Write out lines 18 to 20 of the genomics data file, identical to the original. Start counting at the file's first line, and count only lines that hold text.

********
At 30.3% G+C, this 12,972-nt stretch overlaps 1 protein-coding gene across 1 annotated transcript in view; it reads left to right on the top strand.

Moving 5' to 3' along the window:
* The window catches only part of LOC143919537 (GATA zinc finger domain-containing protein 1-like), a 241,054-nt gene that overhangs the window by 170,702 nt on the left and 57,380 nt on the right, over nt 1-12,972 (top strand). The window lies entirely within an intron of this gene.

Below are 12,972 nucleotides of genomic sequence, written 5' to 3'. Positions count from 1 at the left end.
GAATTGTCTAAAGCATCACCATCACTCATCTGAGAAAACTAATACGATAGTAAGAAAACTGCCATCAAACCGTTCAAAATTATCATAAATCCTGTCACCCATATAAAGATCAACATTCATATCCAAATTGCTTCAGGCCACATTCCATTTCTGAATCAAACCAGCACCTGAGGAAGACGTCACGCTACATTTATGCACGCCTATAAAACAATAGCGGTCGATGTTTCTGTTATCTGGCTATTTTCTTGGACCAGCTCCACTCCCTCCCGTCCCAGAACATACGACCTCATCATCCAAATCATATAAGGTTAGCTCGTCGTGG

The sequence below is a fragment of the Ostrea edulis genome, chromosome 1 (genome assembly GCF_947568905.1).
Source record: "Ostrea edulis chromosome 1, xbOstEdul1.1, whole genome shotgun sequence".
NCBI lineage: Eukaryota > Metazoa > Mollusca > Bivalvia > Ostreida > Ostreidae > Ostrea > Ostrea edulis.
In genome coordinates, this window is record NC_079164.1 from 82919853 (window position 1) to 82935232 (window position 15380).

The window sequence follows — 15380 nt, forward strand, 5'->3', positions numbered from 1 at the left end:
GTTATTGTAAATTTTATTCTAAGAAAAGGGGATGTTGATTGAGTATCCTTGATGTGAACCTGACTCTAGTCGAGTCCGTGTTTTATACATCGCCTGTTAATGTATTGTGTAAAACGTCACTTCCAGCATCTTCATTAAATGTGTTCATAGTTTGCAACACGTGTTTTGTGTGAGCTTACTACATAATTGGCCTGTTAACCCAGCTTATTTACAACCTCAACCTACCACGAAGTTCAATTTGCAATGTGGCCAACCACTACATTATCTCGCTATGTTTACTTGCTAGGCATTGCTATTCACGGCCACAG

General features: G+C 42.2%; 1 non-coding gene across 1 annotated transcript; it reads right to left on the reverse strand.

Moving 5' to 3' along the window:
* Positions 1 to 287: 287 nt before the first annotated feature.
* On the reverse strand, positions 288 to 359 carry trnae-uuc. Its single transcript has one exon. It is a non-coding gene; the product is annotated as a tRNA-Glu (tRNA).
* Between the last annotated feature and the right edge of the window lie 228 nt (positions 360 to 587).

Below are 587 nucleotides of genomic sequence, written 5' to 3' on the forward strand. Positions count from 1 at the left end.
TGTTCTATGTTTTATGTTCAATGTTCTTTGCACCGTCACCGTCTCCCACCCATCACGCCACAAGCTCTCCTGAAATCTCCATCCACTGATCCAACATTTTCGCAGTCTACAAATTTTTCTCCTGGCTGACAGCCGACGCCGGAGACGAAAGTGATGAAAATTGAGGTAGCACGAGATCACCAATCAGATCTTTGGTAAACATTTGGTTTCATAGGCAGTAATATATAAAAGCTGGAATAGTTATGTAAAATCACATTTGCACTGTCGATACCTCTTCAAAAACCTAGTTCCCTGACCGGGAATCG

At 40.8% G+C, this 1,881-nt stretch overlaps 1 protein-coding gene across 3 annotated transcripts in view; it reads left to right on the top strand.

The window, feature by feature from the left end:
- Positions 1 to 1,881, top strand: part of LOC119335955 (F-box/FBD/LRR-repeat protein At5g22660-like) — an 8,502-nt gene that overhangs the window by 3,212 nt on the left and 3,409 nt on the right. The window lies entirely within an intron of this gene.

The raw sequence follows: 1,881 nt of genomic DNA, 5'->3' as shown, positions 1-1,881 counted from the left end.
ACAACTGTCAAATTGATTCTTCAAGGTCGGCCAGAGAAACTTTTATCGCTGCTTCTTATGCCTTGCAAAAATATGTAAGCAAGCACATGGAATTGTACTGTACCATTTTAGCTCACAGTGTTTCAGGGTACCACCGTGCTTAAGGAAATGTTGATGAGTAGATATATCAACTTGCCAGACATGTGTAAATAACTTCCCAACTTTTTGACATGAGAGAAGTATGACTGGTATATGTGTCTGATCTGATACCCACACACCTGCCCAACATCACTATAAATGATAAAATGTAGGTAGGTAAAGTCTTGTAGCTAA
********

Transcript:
TGTTCTATGTTTTATGTTCAATGTTCTTTGCACCGTCACCGTCTCCCACCCATCACGCCACAAGCTCTCCTGAAATCTCCATCCACTGATCCAACATTTTCGCAGTCTACAAATTTTTCTCCTGGCTGACAGCCGACGCCGGAGACGAAAGTGATGAAAATTGAGGTAGCACGAGATCACCAATCAGATCTTTGGTAAACATTTGGTTTCATAGGCAGTAATATATAAAAGCTGGAATAGTTATGTAAAATCACATTTGCACTGTCGATACCTCTTCAAAAACCTAGTTCCCTGACCGGGAATCG

At 40.8% G+C, this 1,881-nt stretch overlaps 1 protein-coding gene across 3 annotated transcripts in view; it reads left to right on the top strand.

The window, feature by feature from the left end: